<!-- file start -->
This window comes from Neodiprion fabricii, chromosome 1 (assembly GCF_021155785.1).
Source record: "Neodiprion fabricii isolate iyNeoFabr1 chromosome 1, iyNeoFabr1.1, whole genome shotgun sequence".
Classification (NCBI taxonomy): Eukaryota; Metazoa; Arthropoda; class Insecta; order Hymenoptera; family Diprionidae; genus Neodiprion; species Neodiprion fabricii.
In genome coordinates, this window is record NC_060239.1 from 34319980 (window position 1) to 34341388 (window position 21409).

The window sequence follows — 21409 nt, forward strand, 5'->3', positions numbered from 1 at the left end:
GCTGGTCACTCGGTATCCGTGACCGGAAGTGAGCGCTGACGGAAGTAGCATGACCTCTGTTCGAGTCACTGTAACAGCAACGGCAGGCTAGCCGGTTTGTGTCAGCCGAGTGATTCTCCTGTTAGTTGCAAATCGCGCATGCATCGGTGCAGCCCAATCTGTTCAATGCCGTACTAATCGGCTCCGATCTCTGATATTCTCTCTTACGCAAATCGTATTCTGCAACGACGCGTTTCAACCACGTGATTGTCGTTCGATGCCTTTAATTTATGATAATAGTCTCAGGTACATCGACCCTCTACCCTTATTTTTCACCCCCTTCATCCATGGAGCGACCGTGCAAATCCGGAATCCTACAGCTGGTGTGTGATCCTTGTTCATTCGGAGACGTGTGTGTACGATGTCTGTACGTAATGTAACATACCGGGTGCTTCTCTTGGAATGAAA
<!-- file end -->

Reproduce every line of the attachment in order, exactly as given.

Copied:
This window comes from Neodiprion fabricii, chromosome 1 (assembly GCF_021155785.1).
Source record: "Neodiprion fabricii isolate iyNeoFabr1 chromosome 1, iyNeoFabr1.1, whole genome shotgun sequence".
Classification (NCBI taxonomy): Eukaryota; Metazoa; Arthropoda; class Insecta; order Hymenoptera; family Diprionidae; genus Neodiprion; species Neodiprion fabricii.
In genome coordinates, this window is record NC_060239.1 from 34319980 (window position 1) to 34341388 (window position 21409).

The window sequence follows — 21409 nt, forward strand, 5'->3', positions numbered from 1 at the left end:
GCTGGTCACTCGGTATCCGTGACCGGAAGTGAGCGCTGACGGAAGTAGCATGACCTCTGTTCGAGTCACTGTAACAGCAACGGCAGGCTAGCCGGTTTGTGTCAGCCGAGTGATTCTCCTGTTAGTTGCAAATCGCGCATGCATCGGTGCAGCCCAATCTGTTCAATGCCGTACTAATCGGCTCCGATCTCTGATATTCTCTCTTACGCAAATCGTATTCTGCAACGACGCGTTTCAACCACGTGATTGTCGTTCGATGCCTTTAATTTATGATAATAGTCTCAGGTACATCGACCCTCTACCCTTATTTTTCACCCCCTTCATCCATGGAGCGACCGTGCAAATCCGGAATCCTACAGCTGGTGTGTGATCCTTGTTCATTCGGAGACGTGTGTGTACGATGTCTGTACGTAATGTAACATACCGGGTGCTTCTCTTGGAATGAAA